The end of the road from Falkirk

The Labour Party's Collins' report is published, although not to the membership and is passed by the NEC for proposal for consideration by the Special Conference.

  1. The Collins review, Labour's internal investigation into its rules and democracy which was started in response to the Falkirk affair was leaked earlier this week and commented on by the Blogosphere and then the papers. Then the NEC agreed to forward it to the Special Conference, and the comments continued. In this story,  I look at some of the commentators and their contributions. This story is republished here in reverse date order.
  2. Jon Lansman of Left Futures writes a second article at Left Futures,
  3. and adds to his comments (see below) and wonders if Paul, quoted in Ed Miliband's all members mailing, a man who has decided to join the Labour Party because of the announcement, is real or fantasy. Jon reinforces his points that the the "Supporters" register has failed and suggests it may be deleted in order to make room for the new one, catches the change (to 15%) in the Leader nomination threshold, critiques the spending limit rules, (although its the donation cap which needs to be got right), critiques the London primary rules as he believes they will ensure the exclusion of all London's trade unionists,and unlike others, considers the 'permanent review' a safeguard against party bankruptcy.
  4. Mark Ferguson at Labour List reports on the NEC meeting,
  5. and so does Patrick Wintour in the Guardian
  6. Jon Lansman of Left Futures offers us his first thoughts,
  7. He argues that opt-in is financially damaging and politically biased and if unsuccessful in recruiting trade unionists to Labour will be used to attack the Union's share of the Conference vote. He points out that the unsuccessful supporter scheme is being empowered by giving them votes in Leadership and London Mayoral candidate elections, comments on the nomination threshold, previous annual processes to confirm leadership positions have not been re-instated and there is no recall process. He attacks the expulsion of Trade Union levy payers from the London Mayor selection, and points out that the evidence that the Party supports a primary in London is sparse, very sparse. He also argues that the principled rules will create a significant administrative burden on supporters, members and the Party. A burden which Falkirk shows, voluntary and part time officials and members may find hard to fulfil. (Many of the documentation failures identified in Falkirk are as likely to be incompetence and not malice.)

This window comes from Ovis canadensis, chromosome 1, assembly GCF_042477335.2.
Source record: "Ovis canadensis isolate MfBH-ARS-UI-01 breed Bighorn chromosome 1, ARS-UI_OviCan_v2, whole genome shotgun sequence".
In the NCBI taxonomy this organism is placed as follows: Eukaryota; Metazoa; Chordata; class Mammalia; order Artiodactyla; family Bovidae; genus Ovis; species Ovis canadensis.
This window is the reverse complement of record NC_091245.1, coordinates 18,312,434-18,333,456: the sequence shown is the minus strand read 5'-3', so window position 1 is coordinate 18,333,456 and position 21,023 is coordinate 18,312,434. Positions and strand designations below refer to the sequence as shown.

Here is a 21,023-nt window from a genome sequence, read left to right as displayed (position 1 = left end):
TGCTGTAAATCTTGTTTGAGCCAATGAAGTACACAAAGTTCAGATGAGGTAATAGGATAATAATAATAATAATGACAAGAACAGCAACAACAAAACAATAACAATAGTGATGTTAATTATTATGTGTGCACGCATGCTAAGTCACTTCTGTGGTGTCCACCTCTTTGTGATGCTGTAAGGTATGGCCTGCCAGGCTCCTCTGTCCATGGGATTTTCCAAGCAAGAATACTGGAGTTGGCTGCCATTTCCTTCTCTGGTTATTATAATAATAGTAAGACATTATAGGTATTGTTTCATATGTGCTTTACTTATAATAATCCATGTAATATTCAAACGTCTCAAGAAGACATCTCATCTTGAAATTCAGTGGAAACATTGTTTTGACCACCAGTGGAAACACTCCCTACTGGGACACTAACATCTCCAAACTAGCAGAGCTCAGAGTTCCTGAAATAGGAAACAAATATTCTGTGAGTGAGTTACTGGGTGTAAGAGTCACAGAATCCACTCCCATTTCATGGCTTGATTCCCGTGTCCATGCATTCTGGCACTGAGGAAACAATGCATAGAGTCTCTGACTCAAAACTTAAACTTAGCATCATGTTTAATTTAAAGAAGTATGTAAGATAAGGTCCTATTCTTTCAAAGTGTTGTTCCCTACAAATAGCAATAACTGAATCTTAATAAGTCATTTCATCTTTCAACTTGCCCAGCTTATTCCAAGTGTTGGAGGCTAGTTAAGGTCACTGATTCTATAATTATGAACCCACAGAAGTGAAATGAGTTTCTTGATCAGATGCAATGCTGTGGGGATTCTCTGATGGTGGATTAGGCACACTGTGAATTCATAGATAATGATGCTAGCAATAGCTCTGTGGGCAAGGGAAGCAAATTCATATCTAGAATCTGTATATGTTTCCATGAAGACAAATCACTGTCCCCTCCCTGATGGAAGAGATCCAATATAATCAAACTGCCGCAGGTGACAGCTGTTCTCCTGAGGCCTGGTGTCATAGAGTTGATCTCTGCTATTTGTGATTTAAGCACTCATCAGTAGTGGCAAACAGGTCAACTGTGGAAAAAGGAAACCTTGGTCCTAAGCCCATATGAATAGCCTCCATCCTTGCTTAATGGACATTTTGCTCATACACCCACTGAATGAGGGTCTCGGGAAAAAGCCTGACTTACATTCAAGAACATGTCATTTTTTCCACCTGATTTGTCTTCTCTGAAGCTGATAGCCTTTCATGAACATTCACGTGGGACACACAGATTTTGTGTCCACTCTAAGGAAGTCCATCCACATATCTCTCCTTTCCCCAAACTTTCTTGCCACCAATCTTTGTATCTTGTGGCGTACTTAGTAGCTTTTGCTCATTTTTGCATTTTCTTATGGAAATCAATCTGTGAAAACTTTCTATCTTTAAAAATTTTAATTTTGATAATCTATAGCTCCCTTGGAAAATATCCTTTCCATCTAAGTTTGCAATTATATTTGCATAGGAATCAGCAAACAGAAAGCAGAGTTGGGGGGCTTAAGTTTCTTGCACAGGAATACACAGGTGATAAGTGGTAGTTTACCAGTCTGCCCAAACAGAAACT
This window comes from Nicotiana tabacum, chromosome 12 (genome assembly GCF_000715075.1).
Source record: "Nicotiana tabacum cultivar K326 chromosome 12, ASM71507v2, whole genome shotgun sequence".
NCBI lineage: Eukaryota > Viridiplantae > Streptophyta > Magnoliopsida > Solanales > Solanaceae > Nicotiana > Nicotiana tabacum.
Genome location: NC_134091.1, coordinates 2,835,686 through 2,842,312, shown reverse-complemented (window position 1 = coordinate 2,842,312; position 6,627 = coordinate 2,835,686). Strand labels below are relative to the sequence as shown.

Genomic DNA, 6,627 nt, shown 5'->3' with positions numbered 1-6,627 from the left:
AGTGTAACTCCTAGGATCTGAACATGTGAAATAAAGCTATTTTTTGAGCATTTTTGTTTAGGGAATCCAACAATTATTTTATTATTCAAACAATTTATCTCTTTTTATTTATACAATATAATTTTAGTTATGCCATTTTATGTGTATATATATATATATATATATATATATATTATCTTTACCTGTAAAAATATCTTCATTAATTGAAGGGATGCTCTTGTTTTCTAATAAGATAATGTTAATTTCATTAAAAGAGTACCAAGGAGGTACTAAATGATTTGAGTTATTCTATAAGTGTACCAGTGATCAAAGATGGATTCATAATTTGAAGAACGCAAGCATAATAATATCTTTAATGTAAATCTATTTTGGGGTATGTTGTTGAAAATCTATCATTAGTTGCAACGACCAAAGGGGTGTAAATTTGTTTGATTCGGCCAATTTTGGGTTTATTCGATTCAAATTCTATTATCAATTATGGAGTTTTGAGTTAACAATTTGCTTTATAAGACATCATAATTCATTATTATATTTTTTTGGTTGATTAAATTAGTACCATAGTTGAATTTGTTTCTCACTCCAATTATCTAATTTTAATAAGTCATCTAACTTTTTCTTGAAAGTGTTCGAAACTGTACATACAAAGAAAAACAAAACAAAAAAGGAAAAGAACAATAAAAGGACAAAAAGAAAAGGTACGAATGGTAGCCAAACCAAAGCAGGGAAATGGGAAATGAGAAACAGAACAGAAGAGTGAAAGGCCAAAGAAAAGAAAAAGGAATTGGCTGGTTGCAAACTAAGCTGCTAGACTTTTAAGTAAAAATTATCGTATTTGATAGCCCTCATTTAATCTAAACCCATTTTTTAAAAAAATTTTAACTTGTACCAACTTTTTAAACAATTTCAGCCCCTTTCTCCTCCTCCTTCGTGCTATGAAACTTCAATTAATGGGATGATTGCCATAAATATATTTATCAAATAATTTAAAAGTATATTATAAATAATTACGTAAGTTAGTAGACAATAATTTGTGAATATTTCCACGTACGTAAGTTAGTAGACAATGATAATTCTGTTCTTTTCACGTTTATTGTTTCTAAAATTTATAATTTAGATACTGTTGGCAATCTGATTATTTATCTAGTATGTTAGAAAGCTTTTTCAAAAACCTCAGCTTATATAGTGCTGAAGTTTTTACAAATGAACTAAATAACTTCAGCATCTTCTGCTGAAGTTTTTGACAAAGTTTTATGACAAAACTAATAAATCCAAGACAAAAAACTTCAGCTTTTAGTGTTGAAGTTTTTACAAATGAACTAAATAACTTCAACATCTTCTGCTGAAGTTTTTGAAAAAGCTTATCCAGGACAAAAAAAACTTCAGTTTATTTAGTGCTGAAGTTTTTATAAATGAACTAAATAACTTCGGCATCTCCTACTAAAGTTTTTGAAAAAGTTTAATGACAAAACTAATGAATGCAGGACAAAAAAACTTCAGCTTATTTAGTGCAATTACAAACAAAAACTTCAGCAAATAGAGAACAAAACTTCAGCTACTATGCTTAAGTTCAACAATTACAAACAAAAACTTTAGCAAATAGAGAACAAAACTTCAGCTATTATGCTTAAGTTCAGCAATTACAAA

8. Luke Akehurst comments at Labour list on the proposals,
  9. And he says, the Report

    "....created a synthesis, a consensus, that isn’t wholly what anyone would have proposed as theoretically perfect, but has kept most people happy and avoided a rupture within the Labour movement between its political and industrial wings. It’s also radical enough to demonstrate that Labour is capable of change and that Ed Miliband is strong enough to lead us out of our comfort zone."